Article

Embryology as a Paradigm for Boethius’ musica humana

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Abstract

At the beginning of Boethius’ De institutione musica, musica humana is defined as a coaptatio , a well ordered relationship between body and soul and between the parts of the body and the parts of the soul. Boethius promised to expand the topic later, but he never returned to it. As a consequence Medieval and Renaissance music theorists gave it different interpretations. This paper is part of a wider project which aims at recovering the historical meaning of musica humana and its natural implications for human life, by identifying Boethius’ sources on the relationship between music and the human body. Analyzing some of the Pythagorean, Hippocratic and Neoplatonic treatises on embryology, numerology and music as well as their reception in the Latin culture, this paper will explore the definition of musica humana as a style of thought which connected music and science using the same interpretative models, metaphors and images, well-known at Boethius’ time.

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... The first one, the music of the world, concerned heavenly phaenomena, the combination of elements, and the variety of seasons. The second one, the music of human beings (Restani 2016), corresponded to the harmonic combination within the human soul and body. The last one was the music of the instruments, which accompanied sung performances. ...
Book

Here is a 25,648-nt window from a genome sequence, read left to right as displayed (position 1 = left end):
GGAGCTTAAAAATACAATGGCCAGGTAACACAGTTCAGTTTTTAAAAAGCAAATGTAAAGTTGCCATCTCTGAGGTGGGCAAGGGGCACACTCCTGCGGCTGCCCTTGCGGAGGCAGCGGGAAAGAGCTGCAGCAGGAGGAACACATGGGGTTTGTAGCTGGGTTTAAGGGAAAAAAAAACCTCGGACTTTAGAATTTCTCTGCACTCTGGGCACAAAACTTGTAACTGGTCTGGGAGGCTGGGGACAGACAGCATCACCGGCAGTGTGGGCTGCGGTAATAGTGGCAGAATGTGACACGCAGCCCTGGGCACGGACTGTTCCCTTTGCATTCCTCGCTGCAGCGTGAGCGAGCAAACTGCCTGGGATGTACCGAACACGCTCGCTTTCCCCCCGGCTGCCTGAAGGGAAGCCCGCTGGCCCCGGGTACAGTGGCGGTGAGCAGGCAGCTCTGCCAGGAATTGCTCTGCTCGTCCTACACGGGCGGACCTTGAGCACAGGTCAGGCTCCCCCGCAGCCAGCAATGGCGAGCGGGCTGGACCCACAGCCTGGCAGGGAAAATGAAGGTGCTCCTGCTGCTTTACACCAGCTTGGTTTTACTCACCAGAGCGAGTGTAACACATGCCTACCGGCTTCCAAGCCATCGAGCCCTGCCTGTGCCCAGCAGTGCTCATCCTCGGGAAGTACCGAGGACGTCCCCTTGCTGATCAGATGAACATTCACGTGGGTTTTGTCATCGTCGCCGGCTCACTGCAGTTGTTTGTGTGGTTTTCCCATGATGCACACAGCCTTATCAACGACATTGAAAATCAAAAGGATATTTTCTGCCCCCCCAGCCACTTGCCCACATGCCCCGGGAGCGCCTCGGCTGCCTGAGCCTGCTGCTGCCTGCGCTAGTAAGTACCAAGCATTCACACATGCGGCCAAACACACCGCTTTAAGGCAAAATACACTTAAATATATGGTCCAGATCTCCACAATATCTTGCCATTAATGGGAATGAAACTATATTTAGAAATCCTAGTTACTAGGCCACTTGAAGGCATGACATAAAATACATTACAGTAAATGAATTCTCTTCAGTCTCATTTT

Petrification is a process, but it also can be understood as a concept. This volume takes the first steps to manifest, materialize or “petrify” the concept of “petrification” and turn it into a tool for analyzing material and social processes. The wide array of approaches to petrification as a process assembled here is more of a collection of possibilities than an attempt to establish a firm, law-generating theory. Divided into three parts, this volume’s twenty-plus authors explore petrification both as a theoretical concept and as a contextualized material and social process across geological, prehistoric and historic periods. Topics connecting the various papers are properties of materials, preferences and choices of actors, the temporality of matter, being and becoming, the relationality between actors, matter, things and space (landscape, urban space, built space), and perceptions of the following generations dealing with the petrified matter, practices, and social relations. Contributors to this volume study specifically whether particular processes of petrification are confined to the material world or can be seen as mirroring, following, triggering, or contradicting changes in social life and general world views. Each of the authors explores – for a period or a specific feature – practices and changes that led to increased conformity and regularity. Some authors additionally focus on the methods and scrutinize them and their applications for their potential to create objects of investigation: things, people, periods, in order to raise awareness for these or to shape or “invent” categories. This volume is of interest to archaeologists, geologists, architectural historians, conservationists, and historians.